Gadget Makers Can Find Thief, but Don’t Ask –

Anger at Makers When Gadgets Go Missing –

Kindle 2 Stolen

I was surprised to read this. I assumed that if somebody stole my phone, or the Kindle I don’t have, the phone company or Amazon would “brick it” (to use the latest vernacular: brick (v) – to turn a piece of expensive electronics into something as useful as a house brick).

But as Oscar Wilde is reported to have said said “assume is to make an ass out of you and me”.

I guess that Amazon and the phone companies in the US don’t want the hassle – and the recriminations if they brick a device because of an illegitimate request.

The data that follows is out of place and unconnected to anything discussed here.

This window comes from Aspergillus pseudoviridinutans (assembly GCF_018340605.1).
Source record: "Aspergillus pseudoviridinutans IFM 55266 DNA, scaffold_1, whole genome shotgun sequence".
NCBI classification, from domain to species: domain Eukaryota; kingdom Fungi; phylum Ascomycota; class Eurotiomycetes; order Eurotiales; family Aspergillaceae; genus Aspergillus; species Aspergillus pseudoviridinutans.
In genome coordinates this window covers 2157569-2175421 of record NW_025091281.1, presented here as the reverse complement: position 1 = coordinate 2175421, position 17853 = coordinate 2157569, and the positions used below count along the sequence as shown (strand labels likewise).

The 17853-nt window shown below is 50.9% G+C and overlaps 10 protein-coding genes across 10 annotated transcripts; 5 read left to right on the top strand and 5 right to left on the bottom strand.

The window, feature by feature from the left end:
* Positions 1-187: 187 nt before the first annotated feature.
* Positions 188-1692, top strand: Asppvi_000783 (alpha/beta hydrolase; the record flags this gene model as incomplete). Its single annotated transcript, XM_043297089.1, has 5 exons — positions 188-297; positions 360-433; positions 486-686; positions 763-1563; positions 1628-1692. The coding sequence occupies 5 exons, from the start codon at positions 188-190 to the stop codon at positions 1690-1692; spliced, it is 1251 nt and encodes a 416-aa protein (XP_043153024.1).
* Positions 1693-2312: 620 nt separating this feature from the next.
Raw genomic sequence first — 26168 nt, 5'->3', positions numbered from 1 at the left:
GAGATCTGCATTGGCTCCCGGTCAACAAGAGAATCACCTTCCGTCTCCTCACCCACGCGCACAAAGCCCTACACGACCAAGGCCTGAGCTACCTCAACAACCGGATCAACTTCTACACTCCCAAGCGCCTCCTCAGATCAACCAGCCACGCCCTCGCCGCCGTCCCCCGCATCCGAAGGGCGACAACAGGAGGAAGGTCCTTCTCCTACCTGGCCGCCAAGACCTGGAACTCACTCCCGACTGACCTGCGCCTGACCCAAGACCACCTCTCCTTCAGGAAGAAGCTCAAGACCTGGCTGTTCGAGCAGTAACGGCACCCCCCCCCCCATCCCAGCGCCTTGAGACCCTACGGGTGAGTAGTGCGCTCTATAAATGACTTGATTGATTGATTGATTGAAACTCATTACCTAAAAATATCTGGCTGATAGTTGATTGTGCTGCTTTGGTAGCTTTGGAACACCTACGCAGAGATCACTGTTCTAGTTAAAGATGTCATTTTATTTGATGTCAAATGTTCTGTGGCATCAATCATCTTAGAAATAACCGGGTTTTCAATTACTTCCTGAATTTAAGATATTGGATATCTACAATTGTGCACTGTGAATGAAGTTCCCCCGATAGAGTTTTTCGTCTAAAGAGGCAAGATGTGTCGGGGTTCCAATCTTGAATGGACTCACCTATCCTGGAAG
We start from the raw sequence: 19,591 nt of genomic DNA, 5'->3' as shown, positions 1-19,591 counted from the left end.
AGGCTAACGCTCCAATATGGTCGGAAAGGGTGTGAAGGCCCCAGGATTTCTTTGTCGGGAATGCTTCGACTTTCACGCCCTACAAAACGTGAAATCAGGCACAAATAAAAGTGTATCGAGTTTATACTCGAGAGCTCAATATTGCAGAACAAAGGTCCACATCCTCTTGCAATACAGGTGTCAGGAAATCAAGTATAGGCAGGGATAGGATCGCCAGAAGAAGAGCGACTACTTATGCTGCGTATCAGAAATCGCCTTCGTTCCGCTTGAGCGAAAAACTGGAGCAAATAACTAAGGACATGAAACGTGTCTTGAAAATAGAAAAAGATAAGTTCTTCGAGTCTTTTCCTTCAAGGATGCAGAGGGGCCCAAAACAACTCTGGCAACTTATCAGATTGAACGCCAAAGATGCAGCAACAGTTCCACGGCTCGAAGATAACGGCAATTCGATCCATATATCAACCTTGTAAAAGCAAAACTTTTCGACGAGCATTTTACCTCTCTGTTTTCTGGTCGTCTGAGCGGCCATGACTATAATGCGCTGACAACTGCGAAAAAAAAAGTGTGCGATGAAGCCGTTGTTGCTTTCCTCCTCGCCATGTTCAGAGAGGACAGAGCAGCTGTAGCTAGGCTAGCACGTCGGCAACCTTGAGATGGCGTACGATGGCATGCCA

See the hassle Flickr got itself into when trying to comply with a DMCA takedown request. This issue is interesting because it seems to show how hasty Flickr can be in responding to complaints. Where have I seen this before? Here.

In other countries it is routine for carriers to brick a stolen phone if the original owner can provide the unique id of the phone (its IMEI).

Cynics will say that Amazon will resist bricking a stolen Kindle as it can continue to sell content for it. I don’t know if they are that cynical, it is more likely they don’t want to open a new can of worms. Business is so complex and legal issues so abundant I can understand their reluctance.

But in this case it seems like the right thing to do, given that they verify the applicant’s identity as the owner of the device and not a pissed off boyfriend.

I don’t know what Thai phone companies will do if you report your phone stolen. I should find out.


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